Rusty Dennen writes about the environment and the great outdoors.
A “greener” farm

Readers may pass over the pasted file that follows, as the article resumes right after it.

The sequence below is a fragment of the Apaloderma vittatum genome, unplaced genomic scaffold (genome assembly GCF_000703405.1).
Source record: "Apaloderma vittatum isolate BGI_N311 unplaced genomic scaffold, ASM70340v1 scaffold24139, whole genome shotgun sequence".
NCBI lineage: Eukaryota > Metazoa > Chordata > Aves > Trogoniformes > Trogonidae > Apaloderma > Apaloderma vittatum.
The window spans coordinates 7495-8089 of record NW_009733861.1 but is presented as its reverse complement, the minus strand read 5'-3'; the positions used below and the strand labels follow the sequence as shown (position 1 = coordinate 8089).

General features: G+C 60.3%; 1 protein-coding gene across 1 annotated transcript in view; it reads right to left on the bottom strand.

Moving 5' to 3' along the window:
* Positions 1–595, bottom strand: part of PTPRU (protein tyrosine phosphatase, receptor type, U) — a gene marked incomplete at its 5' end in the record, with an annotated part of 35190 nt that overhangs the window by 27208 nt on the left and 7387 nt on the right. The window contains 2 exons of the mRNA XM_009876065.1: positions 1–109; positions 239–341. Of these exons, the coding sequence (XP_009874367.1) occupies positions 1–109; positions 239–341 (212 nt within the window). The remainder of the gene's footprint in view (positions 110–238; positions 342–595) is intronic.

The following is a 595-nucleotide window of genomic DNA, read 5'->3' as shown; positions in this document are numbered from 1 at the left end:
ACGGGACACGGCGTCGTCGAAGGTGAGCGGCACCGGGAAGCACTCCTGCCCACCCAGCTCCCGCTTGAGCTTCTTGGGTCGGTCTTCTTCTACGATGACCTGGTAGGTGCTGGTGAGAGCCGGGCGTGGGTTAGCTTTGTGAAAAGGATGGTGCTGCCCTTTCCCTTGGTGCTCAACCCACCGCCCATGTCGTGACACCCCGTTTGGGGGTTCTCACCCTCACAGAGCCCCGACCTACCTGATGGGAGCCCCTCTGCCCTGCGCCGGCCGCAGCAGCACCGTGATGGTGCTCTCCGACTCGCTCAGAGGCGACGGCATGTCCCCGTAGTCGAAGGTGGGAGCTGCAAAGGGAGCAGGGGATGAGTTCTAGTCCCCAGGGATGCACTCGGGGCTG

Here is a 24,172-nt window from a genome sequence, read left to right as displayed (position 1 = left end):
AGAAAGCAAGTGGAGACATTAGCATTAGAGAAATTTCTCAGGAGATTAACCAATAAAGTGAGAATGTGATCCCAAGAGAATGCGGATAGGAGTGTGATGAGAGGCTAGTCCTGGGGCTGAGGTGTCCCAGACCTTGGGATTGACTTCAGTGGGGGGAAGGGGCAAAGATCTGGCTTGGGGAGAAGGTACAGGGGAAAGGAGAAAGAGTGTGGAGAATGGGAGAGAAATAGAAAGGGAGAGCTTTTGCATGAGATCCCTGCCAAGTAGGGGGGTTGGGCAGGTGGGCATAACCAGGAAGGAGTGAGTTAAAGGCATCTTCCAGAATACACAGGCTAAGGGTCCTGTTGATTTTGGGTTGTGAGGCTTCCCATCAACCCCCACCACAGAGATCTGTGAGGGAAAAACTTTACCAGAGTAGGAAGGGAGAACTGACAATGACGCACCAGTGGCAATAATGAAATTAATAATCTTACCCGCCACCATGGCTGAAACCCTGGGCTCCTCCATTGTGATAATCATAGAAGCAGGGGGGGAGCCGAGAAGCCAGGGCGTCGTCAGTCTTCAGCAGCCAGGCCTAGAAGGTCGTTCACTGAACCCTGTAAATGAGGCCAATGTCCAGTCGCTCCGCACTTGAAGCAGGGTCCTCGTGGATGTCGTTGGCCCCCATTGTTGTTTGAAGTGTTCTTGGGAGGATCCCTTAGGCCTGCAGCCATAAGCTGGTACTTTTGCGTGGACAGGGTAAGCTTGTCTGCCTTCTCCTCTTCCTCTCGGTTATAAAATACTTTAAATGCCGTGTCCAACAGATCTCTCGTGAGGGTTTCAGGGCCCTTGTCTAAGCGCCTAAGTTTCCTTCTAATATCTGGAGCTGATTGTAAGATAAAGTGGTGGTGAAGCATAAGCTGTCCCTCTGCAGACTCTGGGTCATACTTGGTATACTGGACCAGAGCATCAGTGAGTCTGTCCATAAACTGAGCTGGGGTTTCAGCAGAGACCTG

Spotsylvania farmer Richard Ridgway was cited for Chesapeake Bay-friendly practices–among them, a farm nutrient management plan, curbing stream bank erosion, and protecting three acres of wetlands. Fertilizers and other nutrients can run into streams, eventually contributing to vast algae blooms in the bay that rob oxygen from the water, making it inhospitable to marine life. Sediment is a growing problem in the Rappahannock, affecting water quality and cutting off sunlight to aquatic plants. Ridgway received the Tri-County/City Soil and Water Conservation District’s 2011 Clean Water/Bay Friendly Farm Award at a recent meeting of the county’s Board of Supervisors. The award is in cooperation with the Virginia Department of Conservation and Recreaction, and recognizes farmers who demonstrate outstanding management practices which conserve natural resources.